Gregory H. Fox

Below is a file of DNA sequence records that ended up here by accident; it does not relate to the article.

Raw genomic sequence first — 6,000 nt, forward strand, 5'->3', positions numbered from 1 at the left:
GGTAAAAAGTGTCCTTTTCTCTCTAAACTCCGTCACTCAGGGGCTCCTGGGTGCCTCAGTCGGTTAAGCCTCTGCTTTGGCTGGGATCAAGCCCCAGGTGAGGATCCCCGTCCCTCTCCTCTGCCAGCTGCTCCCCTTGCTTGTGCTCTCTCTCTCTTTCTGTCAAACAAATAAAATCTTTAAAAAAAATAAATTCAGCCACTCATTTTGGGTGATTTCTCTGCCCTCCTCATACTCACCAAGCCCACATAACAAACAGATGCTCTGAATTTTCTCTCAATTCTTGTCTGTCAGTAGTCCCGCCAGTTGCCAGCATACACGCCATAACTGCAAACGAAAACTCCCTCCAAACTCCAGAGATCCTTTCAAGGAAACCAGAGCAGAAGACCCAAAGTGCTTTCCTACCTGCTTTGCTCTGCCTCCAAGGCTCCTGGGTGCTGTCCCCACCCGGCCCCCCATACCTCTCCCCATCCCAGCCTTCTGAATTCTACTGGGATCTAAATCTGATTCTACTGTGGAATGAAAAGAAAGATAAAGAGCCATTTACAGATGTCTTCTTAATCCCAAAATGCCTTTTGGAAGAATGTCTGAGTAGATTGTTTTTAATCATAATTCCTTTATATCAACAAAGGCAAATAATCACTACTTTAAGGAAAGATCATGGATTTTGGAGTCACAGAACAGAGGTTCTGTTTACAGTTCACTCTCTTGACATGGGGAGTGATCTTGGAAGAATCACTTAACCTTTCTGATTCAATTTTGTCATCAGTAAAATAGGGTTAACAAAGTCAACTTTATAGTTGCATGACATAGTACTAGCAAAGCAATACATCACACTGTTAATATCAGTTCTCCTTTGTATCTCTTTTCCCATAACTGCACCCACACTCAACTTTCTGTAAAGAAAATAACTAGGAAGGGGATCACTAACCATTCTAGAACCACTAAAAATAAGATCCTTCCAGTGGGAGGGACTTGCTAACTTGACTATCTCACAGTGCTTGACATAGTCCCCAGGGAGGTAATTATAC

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The 1980s and early 1990s have witnessed the extraordinary demise of authoritarian regimes once thought to be a permanent fixture of the political landscape. Defying old orthodoxies and alliances, communist governments in Eastern Europe, military juntas in Latin America, and one-party states in Africa have given way to governments chosen in free and open elections. "A tide of democratic change is sweeping the world," Professor Rustow recently declared, and the numbers bear him out. At the turn of the century only nine countries could legitimately be called "democratic," even excluding the question of women's suffrage. The number rose to twenty-one by 1929 and twenty-nine by 1960. By 1990, according to one survey, sixty-five countries chose their governments in elections marked by "fair electoral laws, equal campaigning opportunities, fair polling and honest tabulation of ballots.

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